Rent Shop Volunteer Join

Q. Who is Mr. Smarty Plants?

A: There are those who suspect Wildflower Center volunteers are the culpable and capable culprits. Yet, others think staff members play some, albeit small, role. You can torture us with your plant questions, but we will never reveal the Green Guru's secret identity.

Help us grow by giving to the Plant Database Fund or by becoming a member

Did you know you can access the Native Plant Information Network with your web-enabled smartphone?

Share

Ask Mr. Smarty Plants

Ask Mr. Smarty Plants is a free service provided by the staff and volunteers at the Lady Bird Johnson Wildflower Center.

Search Smarty Plants
See a list of all Smarty Plants questions

Please forgive us, but Mr. Smarty Plants has been overwhelmed by a flood of mail and must take a break for awhile to catch up. We hope to be accepting new questions again soon. Thank you!

Need help with plant identification, visit the plant identification page.

 
rate this answer
4 ratings

Tuesday - September 27, 2011

From: Houston, TX
Region: Southwest
Topic: Watering, Trees
Title: New growth on live oaks in Houston
Answered by: Barbara Medford

QUESTION:

My 2 10yr. old live oaks are putting out new growth (branches?) although, here in Houston, TX we are having such a drought. For the last 3 months, I have conscientiously watered my entire yard via sprinkler system every day, faithfully, to insure a green yard. Although last few wks, of course, I've had to resort to water rationing only 2 days wkly. Even now, each area of yard is watered 30 min/2 times wkly. Are the lives oaks putting out new growth due to stress, or has my daily watering done any good?

ANSWER:

By coincidence, we just answered a question on over-watering. Although it involved a different plant, we suggest you read this previous question. If you have natives to your area, which is what the Wildflower Center is all about, you have been overwatering them. We are thinking in the Houston area you probably have Quercus virginiana (Coastal live oak); this USDA Plant Profile map backs up that belief.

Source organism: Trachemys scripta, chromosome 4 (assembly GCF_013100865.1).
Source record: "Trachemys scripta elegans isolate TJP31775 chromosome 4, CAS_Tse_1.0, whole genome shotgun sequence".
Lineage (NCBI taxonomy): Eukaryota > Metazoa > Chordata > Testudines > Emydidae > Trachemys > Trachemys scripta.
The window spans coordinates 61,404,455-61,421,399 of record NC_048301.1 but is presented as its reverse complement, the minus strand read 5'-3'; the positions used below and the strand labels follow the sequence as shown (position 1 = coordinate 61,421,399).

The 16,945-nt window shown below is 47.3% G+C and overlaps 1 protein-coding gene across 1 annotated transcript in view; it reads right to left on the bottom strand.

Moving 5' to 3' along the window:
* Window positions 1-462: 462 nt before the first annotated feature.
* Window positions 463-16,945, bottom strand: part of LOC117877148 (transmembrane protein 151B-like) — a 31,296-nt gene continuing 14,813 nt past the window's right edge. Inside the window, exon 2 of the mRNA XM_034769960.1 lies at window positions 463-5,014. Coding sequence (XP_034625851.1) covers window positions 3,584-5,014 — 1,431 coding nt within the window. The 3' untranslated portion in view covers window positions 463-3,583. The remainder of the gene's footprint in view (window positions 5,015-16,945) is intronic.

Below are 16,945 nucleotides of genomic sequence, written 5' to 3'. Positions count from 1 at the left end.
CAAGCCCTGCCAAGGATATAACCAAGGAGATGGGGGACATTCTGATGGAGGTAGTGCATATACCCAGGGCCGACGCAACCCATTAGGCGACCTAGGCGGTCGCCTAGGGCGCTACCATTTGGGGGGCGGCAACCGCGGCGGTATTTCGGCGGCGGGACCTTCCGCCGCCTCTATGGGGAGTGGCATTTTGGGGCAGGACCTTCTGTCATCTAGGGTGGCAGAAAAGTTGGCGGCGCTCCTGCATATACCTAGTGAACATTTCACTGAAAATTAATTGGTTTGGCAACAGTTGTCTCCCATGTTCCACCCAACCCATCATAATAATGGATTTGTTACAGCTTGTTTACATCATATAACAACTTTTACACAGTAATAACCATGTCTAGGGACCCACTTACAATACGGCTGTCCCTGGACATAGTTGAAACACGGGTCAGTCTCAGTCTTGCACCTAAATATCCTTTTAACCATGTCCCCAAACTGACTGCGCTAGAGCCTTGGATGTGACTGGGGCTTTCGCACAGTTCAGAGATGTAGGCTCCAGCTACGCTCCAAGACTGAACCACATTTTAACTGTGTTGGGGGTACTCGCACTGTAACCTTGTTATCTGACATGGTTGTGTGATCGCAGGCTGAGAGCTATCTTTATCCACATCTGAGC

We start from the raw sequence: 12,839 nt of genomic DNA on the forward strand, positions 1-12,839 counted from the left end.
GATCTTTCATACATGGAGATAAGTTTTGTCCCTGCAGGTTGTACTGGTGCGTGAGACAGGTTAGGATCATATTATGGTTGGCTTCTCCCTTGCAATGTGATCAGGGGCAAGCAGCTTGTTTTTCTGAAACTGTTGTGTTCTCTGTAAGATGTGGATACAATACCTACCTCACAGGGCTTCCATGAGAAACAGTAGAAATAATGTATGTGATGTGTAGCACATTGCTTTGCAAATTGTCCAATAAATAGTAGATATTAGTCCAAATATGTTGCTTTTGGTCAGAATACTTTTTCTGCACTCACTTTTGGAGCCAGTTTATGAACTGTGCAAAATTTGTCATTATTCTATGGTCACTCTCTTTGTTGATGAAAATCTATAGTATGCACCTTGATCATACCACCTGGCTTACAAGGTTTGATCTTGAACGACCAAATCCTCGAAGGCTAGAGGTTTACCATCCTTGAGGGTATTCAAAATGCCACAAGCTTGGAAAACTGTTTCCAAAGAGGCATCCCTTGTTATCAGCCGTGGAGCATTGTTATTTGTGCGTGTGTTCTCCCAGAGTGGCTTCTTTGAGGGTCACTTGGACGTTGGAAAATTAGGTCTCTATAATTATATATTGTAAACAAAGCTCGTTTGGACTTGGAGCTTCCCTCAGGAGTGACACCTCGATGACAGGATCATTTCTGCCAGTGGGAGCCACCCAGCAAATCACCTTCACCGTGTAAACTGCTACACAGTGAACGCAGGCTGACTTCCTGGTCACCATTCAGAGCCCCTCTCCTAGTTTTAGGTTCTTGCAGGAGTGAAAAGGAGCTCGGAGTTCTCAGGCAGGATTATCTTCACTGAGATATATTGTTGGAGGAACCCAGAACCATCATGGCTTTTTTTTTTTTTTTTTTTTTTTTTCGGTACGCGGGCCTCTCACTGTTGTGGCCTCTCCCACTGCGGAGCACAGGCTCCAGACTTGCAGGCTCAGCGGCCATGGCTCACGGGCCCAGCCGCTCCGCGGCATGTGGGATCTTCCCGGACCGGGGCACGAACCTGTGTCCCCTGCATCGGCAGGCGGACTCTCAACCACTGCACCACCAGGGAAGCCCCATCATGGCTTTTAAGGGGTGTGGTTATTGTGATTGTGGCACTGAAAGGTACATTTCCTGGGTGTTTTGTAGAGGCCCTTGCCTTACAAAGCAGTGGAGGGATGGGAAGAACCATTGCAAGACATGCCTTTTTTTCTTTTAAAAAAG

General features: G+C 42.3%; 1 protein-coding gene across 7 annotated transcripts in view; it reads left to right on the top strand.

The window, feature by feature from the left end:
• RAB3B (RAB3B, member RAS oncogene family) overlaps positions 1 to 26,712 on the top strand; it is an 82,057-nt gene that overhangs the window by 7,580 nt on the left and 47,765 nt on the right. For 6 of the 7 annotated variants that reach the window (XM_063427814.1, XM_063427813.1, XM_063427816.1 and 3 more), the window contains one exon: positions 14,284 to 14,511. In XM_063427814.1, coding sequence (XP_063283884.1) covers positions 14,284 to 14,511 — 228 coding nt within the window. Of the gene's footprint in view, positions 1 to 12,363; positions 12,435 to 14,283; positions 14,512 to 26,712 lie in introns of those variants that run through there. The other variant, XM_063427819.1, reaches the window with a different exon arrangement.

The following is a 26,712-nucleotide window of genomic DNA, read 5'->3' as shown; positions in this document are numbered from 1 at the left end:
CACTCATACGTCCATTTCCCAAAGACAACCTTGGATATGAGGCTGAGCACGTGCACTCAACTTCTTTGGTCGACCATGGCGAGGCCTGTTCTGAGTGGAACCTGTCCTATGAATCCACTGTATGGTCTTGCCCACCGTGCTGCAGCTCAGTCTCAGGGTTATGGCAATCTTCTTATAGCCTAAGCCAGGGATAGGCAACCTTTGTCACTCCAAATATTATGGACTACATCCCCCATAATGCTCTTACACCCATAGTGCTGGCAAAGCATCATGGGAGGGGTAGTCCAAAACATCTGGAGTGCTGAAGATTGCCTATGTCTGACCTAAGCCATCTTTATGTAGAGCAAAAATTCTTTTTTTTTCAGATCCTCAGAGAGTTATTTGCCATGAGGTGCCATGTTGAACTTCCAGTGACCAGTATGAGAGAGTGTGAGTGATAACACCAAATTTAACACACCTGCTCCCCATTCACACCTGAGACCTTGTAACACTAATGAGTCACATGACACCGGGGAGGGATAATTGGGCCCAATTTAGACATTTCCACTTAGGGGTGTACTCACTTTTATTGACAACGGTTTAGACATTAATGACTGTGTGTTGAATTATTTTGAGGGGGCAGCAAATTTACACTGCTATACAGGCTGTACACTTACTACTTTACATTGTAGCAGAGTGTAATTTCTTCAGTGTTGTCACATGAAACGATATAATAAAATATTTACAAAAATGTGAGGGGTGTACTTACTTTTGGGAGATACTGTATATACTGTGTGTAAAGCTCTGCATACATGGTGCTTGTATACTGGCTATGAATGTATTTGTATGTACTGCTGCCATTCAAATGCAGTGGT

Our answer to your question kind of depends on where the new growth is appearing. If you are getting sprouts from the ground, these are sprouts from the roots of the tree. This is a common habit of live oaks, and yes, it is often a sign of stress in the parent plant. As the tree is having difficulty supporting itself in heat and drought, it sends out sprouts from the roots, which are protected in the soil, and are the storehouse for nutrition and water for the whole tree. These sprouts are basically new "branches," creating new leaves, which are the factories for food for the tree. Then, if the upper part of the tree begins to die from the environmental factors (which can also include wounds to the tree by equipment) those tiny branches from the roots will help to sustain the tree and provide it with sustenance to regrow. These sprouts are not desirable, as some of them will survive and grow larger, forming a "motte" of small trees. This is often seen in the wild, but is too large for residential gardens. Worse, those multiple intertwining roots can be a conduit for the dreaded Oak Wilt from one tree to another.

If the branches you are asking about come from the existing upper branches and trunk of the tree, that is probably just what they are-new branches. They are usually light gray and thin. As the live oak grows it is good to pay careful attention to pruning to eliminate weak crotches in new branches to strengthen the whole tree. Remember no pruning except from about November 15 to January 15, when the Oak Wilt fungus-carrying nitiludid beetle is dormant. Pruning of any branch larger around than your thumb should be followed by painting with wound paint.

 

 

From the Image Gallery


Coastal live oak
Quercus virginiana

Coastal live oak
Quercus virginiana

Coastal live oak
Quercus virginiana

More Trees Questions

Planting Anacacho orchid tree in Llano, TX
October 05, 2011 - Re Bauhinia lunarioides: I'm trying to pick a good site in Llano Co for a 5 gal tree I received as a gift. Your plant database says part shade. The arid zone trees publication you reference in a...
view the full question and answer

Shade trees not toxic to dogs in Kempner TX
August 21, 2013 - Dear Mr Smarty Plants, we are looking for shade trees to plant around our home in Kempner, Tx. I saw another family that asked a similar question but we have dogs and holly or oak trees are toxic (my...
view the full question and answer

Tree that successfully treats psoriasis
January 31, 2009 - Dear Mr. Smarty plants,I have a rather unusual question. Do you know of a tree/plant that you can grow in a container, looks like a conifer/evergreen, is green, has wispy looking branches, but when t...
view the full question and answer

How to tell the girls from the boys in wax myrtles (Morella cerifera)
May 14, 2010 - How would I be able to identify whether my wax myrtles are male or female plants? I was given two plants last fall (that came from a family members back yard) and the person who gave them to me didn'...
view the full question and answer

Is Ashe juniper (Juniperus ashei) really native to the Texas Hill Country?
October 12, 2010 - I had heard that the Ashe Juniper was not native to the hill country or even Texas. Is this true? What is their history? They sure make it hard for the elms and oaks to thrive. We have decided to re...
view the full question and answer

Support the Wildflower Center by Donating Online or Becoming a Member today.